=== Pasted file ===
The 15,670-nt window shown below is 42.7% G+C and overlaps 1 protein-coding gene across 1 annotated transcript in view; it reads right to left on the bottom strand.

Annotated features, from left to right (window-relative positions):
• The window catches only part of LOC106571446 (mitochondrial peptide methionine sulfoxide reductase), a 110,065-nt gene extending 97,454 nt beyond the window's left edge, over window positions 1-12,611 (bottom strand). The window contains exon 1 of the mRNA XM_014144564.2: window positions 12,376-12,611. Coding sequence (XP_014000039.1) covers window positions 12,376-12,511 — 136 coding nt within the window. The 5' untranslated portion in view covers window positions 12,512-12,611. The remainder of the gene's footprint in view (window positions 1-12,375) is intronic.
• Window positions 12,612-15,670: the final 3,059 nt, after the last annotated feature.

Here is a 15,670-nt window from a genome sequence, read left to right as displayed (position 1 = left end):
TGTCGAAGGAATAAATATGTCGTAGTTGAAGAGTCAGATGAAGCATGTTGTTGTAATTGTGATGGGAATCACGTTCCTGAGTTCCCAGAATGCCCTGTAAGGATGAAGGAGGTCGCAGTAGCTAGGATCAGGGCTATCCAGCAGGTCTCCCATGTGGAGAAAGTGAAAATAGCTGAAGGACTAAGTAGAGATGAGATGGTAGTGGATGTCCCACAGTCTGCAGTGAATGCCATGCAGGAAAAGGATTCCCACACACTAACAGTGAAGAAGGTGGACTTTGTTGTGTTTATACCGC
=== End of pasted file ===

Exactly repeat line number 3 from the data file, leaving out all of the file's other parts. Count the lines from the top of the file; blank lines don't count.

• The window catches only part of LOC106571446 (mitochondrial peptide methionine sulfoxide reductase), a 110,065-nt gene extending 97,454 nt beyond the window's left edge, over window positions 1-12,611 (bottom strand). The window contains exon 1 of the mRNA XM_014144564.2: window positions 12,376-12,611. Coding sequence (XP_014000039.1) covers window positions 12,376-12,511 — 136 coding nt within the window. The 5' untranslated portion in view covers window positions 12,512-12,611. The remainder of the gene's footprint in view (window positions 1-12,375) is intronic.